February 13, 2014, 3:23 PM — It's one of the little joys of the Android way, the fact that you can just up and change your homescreen, or launcher, so that you have a whole new way of launching apps, searching, and interacting with your phone or tablet. Let me tell you about one homescreen that has actually stuck with me for more than a few days.
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There are not hard numbers on how many people are intentionally using alternative launchers, but I have to imagine it's not even close to a majority, or even one-third minority. I write "intentionally" because the owners of phones made by HTC, Sony, LG, and other manufacturers have alternative launchers, or "skins," pre-installed. Still, it's a target for developers. The brief Facebook Home experiment was basically a launcher app, and Yahoo took time at its CES keynote this to note its acquisition of Android homescreen Aviate.
Regardless of what percentage of Android owners are looking for non-native launchers and installing them, there are a lot of them. Navigating that wide body of choices is tricky. There are hacker-ish power mods, like ADW Launcher. There are launchers that look a lot like Google's default homescreen setup, and sometimes give older phones an unofficial upgrade, such as Nova Launcher and LauncherPro. And there are dozens and dozens of homescreens/launchers that add strange graphics, weird features, and super-specific themes, like a "transparent launcher" that uses a constant camera feed as a background.
I have installed and used ADW, LauncherPro, Facebook Home, Go Launcher EX, Smart Launcher, and Aviate. I usually find myself switching back to my phone's default launcher for one of four reasons:
- Performance: If things feel slow, if the homescreen or its functions crash, it's not worth the switch.
- Too much work to set up: Yes, it's good to have things just the way you like, but how much of an improvement is the new setup over what you had before?
- Can't find anything: Step into your Uncle Larry's shoes and realize that, at least with your old launcher, you knew where the gosh-darn Maps could be found.
- I don't work that way: Homescreens that try to force you to categorize things in regimented ways ("Fun," "Work," "Shopping") likely don't match up with the weird ways in which we all organize our lives.
Let's get to it, then: EverythingMe (or sometimes EverythingMe) is a launcher/homescreen I've grown to like lately. Like a new roommate who makes you nervous when he shows up with a guitar, but you come to find he respects quiet hours and plays Django Reinhardt tunes quite faithfully.
What I like about EverythingMe is its balance between its big new idea, contextual app suggestion, and the familiar apps/folders/widgets Android interface. You could, if you wanted, mostly ignore EverythingMe's suggestions and smart folders and rearrange it just how you had your old homescreen. But you should try out a few of its more clever features.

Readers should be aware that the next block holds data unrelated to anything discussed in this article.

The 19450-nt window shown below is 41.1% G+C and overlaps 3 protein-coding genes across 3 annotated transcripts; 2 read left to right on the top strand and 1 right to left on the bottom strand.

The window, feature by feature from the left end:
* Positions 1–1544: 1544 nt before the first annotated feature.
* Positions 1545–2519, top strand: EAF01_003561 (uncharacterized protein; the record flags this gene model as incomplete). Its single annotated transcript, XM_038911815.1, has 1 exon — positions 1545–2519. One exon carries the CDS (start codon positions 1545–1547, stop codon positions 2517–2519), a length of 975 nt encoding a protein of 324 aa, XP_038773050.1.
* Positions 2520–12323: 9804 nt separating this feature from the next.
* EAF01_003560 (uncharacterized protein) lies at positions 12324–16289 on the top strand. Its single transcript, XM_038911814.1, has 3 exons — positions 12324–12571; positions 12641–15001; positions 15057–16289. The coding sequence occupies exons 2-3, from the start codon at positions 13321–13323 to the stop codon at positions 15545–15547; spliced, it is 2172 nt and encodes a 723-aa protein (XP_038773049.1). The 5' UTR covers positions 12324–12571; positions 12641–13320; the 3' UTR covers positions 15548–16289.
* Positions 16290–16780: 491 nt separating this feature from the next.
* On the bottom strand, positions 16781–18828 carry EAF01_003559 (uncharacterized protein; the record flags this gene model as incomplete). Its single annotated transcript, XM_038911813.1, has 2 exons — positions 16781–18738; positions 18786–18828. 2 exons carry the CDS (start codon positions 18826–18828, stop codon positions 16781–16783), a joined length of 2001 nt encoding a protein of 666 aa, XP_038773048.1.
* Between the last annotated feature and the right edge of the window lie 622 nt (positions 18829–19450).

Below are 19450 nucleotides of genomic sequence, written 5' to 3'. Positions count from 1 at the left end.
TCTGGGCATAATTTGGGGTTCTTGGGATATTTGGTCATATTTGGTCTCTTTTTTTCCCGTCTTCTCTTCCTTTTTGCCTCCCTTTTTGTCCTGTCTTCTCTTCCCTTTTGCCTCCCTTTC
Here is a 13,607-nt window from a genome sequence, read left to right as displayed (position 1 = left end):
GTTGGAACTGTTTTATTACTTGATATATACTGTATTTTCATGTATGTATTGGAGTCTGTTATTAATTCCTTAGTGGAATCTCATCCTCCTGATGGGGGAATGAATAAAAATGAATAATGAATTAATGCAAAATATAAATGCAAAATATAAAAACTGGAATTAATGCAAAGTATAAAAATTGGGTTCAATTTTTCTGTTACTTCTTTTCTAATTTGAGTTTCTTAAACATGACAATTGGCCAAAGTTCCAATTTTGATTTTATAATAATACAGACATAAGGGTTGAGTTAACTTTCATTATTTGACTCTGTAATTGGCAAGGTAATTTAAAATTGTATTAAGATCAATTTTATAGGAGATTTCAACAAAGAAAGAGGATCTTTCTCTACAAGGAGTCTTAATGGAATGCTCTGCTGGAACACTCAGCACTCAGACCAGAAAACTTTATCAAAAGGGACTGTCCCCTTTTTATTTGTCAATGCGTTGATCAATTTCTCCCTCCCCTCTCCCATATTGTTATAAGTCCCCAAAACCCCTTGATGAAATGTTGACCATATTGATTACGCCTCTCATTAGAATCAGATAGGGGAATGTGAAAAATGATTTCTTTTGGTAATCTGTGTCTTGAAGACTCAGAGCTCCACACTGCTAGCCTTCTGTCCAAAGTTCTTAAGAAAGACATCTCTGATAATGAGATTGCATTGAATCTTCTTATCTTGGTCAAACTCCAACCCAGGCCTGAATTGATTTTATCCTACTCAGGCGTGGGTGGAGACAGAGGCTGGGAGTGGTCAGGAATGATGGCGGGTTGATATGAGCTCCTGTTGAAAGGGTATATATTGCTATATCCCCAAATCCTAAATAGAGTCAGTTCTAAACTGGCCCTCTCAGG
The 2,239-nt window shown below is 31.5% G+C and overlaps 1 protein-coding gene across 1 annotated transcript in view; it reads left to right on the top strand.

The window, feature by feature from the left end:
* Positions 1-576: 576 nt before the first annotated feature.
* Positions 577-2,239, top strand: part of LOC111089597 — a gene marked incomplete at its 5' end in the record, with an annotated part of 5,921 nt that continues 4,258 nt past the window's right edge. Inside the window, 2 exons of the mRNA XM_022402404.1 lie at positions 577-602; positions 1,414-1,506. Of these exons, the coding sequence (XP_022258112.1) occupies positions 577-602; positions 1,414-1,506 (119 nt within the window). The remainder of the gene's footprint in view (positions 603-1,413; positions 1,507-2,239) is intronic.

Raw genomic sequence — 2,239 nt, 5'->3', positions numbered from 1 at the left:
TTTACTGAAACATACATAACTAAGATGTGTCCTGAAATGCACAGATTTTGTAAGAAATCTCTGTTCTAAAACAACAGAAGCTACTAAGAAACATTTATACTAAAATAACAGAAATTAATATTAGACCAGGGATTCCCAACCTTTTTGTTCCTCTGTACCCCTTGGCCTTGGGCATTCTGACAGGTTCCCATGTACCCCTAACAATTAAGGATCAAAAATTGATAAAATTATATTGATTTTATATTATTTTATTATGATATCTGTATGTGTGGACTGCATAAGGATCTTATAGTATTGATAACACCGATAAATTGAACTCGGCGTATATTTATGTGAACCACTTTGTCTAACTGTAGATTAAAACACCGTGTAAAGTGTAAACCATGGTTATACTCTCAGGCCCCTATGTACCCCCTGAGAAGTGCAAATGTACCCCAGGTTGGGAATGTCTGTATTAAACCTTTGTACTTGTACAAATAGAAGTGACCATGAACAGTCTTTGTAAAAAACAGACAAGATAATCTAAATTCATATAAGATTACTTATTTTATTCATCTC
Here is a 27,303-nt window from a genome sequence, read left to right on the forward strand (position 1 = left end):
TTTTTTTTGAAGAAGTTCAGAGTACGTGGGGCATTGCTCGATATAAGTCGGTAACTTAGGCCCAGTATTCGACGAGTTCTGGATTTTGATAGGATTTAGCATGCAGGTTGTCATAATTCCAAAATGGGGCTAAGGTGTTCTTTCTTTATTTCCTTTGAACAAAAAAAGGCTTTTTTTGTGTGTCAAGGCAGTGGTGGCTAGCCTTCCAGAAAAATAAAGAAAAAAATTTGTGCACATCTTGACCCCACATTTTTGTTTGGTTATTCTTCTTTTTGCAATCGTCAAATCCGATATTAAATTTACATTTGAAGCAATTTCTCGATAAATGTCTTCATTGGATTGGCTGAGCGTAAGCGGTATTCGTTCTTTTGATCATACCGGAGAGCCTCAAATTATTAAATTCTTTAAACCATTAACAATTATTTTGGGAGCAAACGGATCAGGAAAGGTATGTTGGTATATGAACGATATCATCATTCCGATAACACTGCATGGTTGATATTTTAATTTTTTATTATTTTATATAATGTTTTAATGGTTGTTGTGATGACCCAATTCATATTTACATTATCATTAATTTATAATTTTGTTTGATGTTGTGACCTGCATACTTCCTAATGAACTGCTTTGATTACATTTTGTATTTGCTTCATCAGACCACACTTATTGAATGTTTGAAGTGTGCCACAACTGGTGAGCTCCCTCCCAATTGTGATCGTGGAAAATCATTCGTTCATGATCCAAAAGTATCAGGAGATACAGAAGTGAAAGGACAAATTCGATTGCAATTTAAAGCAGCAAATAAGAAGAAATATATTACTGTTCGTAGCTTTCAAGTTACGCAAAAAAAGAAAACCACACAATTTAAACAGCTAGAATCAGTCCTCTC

(Note: After writing the bulk of this piece, I found out that EverythingMe and Mozilla seems to be working toward making a "Firefox Launcher" together. Ain't that something.)
The universal as-you-type total phone search is very fast and full of useful links. Type in a letter and you get both apps and contacts, sorted by how frequently you access them. Type in a phrase, and you can search it on Google, Yahoo News, and more common web search links.
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There are, as mentioned, apps and folders. EverythingMe takes a shot at automatically grouping your apps into folders based on their category: News, Weather, Music, Social, TV, and so on. And it adds in a few of its own, even if you lack for apps: Recipes, Funny, I'm So Bored. It's pretty easy to remove apps from those folders and move them into others. They are often useful, though, as they add contextual widgets in the folder: hyper-specific forecasts from Forecast.io in the Weather folder, news on sports and finance in those folders, a quick preview of your location in Google Maps inside "Around Me."
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What's more, more "apps" are offered below your list of installed apps, except they're just convenient webapps. They open a web version in their own little web container, and they don't take up storage or much memory. I can't tell you how many times the "Texts From Last Night" link in the "I'm So Bored" folder has come in handy during brief moments when I need a laugh (TFLN is definitely Not Safe For Work, by the way).
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And then there is the Prediction Bar, the row at the bottom of the main screen that rotates around with a clock (that's also a handy Alarms link). Those four links are tied to what you use most, and what you use most at this time of day. In the morning, it leans toward news, weather, and in-bed-lazy-reading. In the "My Day" option that pops up later, I see my email client, Dropbox, Chrome, Google Drive, and built-in widgets showing me my next calendar appointments.
EverythingMe is not a new homescreen religion: it wants to let you import standard apps and widgets from your old homescreen, and you can undo almost every aspect of it, except for the central search bar. EverythingMe does just enough predicting and auto-loading and categorizing and webapp suggesting that it feels more like hiring an interior designer for your phone, rather than tearing out your walls and floors and starting over. That's why I like it, and have been using it for nearly two weeks and counting.